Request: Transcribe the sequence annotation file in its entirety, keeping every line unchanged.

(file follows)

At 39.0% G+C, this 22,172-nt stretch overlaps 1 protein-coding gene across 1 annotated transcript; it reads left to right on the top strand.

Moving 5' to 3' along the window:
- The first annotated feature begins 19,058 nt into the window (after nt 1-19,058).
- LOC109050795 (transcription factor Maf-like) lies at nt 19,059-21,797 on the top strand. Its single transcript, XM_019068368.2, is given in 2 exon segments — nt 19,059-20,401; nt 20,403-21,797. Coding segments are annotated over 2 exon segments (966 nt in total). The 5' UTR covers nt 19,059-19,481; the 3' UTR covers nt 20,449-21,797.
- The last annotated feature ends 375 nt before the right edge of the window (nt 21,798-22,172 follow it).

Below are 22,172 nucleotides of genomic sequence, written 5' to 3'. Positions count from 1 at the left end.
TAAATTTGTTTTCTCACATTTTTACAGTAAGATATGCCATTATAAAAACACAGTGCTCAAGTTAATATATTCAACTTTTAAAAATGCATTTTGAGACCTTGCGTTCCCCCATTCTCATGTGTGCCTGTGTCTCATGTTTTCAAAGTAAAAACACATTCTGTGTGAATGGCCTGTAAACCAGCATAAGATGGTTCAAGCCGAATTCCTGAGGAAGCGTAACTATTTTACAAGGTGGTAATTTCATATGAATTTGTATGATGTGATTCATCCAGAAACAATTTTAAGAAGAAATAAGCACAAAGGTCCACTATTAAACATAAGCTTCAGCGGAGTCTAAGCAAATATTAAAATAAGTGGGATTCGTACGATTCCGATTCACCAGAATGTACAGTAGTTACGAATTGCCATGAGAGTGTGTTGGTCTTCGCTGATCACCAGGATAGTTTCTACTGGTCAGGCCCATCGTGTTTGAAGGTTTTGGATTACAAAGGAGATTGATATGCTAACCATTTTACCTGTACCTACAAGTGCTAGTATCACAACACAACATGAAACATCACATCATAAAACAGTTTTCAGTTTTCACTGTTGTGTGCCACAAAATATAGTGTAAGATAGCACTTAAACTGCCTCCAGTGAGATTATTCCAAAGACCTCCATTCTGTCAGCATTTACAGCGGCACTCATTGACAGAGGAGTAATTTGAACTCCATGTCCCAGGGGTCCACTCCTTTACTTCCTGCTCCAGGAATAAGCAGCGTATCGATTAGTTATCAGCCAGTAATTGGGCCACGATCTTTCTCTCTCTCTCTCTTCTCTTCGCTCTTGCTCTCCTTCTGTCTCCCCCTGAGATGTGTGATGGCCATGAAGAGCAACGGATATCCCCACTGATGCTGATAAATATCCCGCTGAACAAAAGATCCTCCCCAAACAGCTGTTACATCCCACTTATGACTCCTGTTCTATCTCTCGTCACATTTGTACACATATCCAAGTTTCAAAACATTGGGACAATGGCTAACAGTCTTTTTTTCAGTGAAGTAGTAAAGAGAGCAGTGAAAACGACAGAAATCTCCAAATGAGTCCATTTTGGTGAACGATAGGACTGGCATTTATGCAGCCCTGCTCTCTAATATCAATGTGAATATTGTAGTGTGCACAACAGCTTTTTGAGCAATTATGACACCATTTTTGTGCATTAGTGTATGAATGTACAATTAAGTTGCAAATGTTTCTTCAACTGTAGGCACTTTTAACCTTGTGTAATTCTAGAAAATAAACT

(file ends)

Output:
At 39.0% G+C, this 22,172-nt stretch overlaps 1 protein-coding gene across 1 annotated transcript; it reads left to right on the top strand.

Moving 5' to 3' along the window:
- The first annotated feature begins 19,058 nt into the window (after nt 1-19,058).
- LOC109050795 (transcription factor Maf-like) lies at nt 19,059-21,797 on the top strand. Its single transcript, XM_019068368.2, is given in 2 exon segments — nt 19,059-20,401; nt 20,403-21,797. Coding segments are annotated over 2 exon segments (966 nt in total). The 5' UTR covers nt 19,059-19,481; the 3' UTR covers nt 20,449-21,797.
- The last annotated feature ends 375 nt before the right edge of the window (nt 21,798-22,172 follow it).

Below are 22,172 nucleotides of genomic sequence, written 5' to 3'. Positions count from 1 at the left end.
TAAATTTGTTTTCTCACATTTTTACAGTAAGATATGCCATTATAAAAACACAGTGCTCAAGTTAATATATTCAACTTTTAAAAATGCATTTTGAGACCTTGCGTTCCCCCATTCTCATGTGTGCCTGTGTCTCATGTTTTCAAAGTAAAAACACATTCTGTGTGAATGGCCTGTAAACCAGCATAAGATGGTTCAAGCCGAATTCCTGAGGAAGCGTAACTATTTTACAAGGTGGTAATTTCATATGAATTTGTATGATGTGATTCATCCAGAAACAATTTTAAGAAGAAATAAGCACAAAGGTCCACTATTAAACATAAGCTTCAGCGGAGTCTAAGCAAATATTAAAATAAGTGGGATTCGTACGATTCCGATTCACCAGAATGTACAGTAGTTACGAATTGCCATGAGAGTGTGTTGGTCTTCGCTGATCACCAGGATAGTTTCTACTGGTCAGGCCCATCGTGTTTGAAGGTTTTGGATTACAAAGGAGATTGATATGCTAACCATTTTACCTGTACCTACAAGTGCTAGTATCACAACACAACATGAAACATCACATCATAAAACAGTTTTCAGTTTTCACTGTTGTGTGCCACAAAATATAGTGTAAGATAGCACTTAAACTGCCTCCAGTGAGATTATTCCAAAGACCTCCATTCTGTCAGCATTTACAGCGGCACTCATTGACAGAGGAGTAATTTGAACTCCATGTCCCAGGGGTCCACTCCTTTACTTCCTGCTCCAGGAATAAGCAGCGTATCGATTAGTTATCAGCCAGTAATTGGGCCACGATCTTTCTCTCTCTCTCTCTTCTCTTCGCTCTTGCTCTCCTTCTGTCTCCCCCTGAGATGTGTGATGGCCATGAAGAGCAACGGATATCCCCACTGATGCTGATAAATATCCCGCTGAACAAAAGATCCTCCCCAAACAGCTGTTACATCCCACTTATGACTCCTGTTCTATCTCTCGTCACATTTGTACACATATCCAAGTTTCAAAACATTGGGACAATGGCTAACAGTCTTTTTTTCAGTGAAGTAGTAAAGAGAGCAGTGAAAACGACAGAAATCTCCAAATGAGTCCATTTTGGTGAACGATAGGACTGGCATTTATGCAGCCCTGCTCTCTAATATCAATGTGAATATTGTAGTGTGCACAACAGCTTTTTGAGCAATTATGACACCATTTTTGTGCATTAGTGTATGAATGTACAATTAAGTTGCAAATGTTTCTTCAACTGTAGGCACTTTTAACCTTGTGTAATTCTAGAAAATAAACT